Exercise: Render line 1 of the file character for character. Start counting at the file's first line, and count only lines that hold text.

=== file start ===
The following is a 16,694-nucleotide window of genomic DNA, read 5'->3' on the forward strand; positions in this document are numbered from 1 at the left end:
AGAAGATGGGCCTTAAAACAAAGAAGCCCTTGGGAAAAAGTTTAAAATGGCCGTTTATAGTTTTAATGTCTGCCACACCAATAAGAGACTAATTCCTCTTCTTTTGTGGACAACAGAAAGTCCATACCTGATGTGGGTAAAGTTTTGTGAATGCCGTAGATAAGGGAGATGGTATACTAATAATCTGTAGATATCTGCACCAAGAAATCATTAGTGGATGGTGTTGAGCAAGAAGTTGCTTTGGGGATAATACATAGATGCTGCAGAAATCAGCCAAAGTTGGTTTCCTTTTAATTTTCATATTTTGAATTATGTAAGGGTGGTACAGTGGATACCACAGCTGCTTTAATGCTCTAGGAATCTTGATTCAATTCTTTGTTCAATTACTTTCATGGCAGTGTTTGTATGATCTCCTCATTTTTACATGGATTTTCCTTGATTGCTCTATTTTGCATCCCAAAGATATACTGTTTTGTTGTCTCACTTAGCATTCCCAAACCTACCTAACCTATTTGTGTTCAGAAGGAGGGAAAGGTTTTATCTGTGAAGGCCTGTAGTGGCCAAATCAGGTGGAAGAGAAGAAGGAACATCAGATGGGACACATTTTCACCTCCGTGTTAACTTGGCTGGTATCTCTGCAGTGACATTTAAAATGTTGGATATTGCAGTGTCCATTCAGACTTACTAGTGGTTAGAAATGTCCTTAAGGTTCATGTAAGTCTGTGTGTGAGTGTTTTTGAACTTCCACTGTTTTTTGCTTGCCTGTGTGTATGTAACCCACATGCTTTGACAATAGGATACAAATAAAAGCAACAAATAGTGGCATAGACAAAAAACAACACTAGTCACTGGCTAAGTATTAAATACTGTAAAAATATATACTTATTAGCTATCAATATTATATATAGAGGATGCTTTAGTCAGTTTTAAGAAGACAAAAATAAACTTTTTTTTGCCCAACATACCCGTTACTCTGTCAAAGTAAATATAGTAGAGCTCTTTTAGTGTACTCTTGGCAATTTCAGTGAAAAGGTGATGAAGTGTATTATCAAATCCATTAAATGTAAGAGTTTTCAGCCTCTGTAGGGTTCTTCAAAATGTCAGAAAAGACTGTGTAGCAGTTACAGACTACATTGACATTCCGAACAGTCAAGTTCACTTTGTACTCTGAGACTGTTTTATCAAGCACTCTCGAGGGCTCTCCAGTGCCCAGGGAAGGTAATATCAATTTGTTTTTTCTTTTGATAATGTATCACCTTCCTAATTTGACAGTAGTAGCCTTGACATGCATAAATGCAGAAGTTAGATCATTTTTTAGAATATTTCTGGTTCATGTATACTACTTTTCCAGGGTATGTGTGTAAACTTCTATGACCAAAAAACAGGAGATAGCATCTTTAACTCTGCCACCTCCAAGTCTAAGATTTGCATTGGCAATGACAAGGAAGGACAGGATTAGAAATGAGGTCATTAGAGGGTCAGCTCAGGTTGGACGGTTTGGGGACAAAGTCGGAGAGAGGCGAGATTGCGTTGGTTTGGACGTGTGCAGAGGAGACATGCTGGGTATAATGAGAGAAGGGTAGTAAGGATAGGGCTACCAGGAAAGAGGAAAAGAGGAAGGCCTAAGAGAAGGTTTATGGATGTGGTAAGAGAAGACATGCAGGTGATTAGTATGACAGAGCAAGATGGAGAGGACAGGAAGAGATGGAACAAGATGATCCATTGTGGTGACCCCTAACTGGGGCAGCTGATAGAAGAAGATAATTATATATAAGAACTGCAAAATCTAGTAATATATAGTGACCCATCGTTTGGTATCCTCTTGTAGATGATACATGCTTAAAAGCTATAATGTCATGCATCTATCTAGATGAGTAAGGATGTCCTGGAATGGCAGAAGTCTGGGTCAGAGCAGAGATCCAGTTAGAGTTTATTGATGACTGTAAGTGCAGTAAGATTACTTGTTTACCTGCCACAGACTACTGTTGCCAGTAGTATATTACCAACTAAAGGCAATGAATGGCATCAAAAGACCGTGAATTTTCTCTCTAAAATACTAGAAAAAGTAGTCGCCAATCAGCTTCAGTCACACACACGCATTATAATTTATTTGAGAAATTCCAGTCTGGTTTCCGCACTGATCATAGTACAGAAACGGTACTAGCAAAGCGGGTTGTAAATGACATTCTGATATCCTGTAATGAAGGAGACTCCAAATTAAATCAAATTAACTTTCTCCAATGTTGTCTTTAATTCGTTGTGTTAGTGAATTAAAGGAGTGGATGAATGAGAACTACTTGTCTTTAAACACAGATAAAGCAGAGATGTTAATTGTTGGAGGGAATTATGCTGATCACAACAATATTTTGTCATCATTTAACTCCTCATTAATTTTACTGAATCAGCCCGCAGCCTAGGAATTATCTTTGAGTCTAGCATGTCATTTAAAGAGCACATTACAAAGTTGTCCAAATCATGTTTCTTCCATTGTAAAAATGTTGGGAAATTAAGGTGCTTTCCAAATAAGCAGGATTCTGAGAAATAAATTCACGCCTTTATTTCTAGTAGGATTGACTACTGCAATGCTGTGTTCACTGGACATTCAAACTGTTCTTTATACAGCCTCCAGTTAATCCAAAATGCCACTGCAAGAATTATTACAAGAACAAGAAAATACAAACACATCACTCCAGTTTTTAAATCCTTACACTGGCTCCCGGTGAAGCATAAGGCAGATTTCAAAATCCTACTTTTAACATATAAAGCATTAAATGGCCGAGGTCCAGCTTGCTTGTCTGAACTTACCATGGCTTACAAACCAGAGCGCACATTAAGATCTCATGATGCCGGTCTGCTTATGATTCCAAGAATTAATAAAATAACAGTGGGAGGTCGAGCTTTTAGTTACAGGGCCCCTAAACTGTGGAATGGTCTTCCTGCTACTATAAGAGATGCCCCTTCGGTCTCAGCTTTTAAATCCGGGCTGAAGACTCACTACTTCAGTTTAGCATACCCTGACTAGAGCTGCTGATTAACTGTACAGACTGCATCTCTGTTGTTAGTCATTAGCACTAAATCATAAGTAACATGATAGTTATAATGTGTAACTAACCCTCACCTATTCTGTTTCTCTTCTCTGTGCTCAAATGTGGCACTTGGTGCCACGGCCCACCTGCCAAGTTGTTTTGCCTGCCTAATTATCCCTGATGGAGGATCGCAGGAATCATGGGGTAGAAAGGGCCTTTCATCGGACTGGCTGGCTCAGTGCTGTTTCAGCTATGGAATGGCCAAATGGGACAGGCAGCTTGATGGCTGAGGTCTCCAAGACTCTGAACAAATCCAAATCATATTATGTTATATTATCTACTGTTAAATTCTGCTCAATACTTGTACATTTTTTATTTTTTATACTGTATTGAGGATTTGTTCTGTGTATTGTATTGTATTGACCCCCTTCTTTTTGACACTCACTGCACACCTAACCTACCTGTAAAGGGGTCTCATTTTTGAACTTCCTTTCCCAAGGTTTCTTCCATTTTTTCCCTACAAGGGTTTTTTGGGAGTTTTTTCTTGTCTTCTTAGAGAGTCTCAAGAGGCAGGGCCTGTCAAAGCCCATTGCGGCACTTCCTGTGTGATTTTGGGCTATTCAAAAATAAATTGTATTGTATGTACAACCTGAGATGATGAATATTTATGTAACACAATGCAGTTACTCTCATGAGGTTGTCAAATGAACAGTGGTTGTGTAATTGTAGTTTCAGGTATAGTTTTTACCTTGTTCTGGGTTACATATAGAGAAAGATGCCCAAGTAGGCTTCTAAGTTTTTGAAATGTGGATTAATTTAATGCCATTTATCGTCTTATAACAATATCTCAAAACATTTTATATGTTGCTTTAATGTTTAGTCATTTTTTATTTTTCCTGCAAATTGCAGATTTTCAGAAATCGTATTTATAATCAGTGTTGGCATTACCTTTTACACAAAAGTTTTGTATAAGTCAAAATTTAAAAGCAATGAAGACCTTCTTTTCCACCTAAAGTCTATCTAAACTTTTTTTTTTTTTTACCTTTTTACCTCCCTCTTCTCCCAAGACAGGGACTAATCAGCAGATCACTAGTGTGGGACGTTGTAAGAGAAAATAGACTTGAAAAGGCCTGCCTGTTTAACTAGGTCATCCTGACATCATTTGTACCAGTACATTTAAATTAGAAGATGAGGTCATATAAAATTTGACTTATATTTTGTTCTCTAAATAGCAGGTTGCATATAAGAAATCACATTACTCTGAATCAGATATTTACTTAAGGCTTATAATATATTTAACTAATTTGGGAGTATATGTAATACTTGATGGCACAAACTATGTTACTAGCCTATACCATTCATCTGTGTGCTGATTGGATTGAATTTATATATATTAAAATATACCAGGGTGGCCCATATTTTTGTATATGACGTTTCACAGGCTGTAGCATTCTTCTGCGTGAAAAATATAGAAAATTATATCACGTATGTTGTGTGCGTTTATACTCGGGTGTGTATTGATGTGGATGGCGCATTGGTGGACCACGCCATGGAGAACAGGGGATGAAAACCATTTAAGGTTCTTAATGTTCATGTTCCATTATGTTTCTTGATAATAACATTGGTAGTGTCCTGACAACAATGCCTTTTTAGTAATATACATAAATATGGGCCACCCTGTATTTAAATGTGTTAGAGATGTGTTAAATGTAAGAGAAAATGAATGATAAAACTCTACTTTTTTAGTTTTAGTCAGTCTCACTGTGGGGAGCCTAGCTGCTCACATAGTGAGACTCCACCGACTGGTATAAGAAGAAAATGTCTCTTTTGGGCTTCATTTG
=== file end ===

The following is a 16,694-nucleotide window of genomic DNA, read 5'->3' on the forward strand; positions in this document are numbered from 1 at the left end: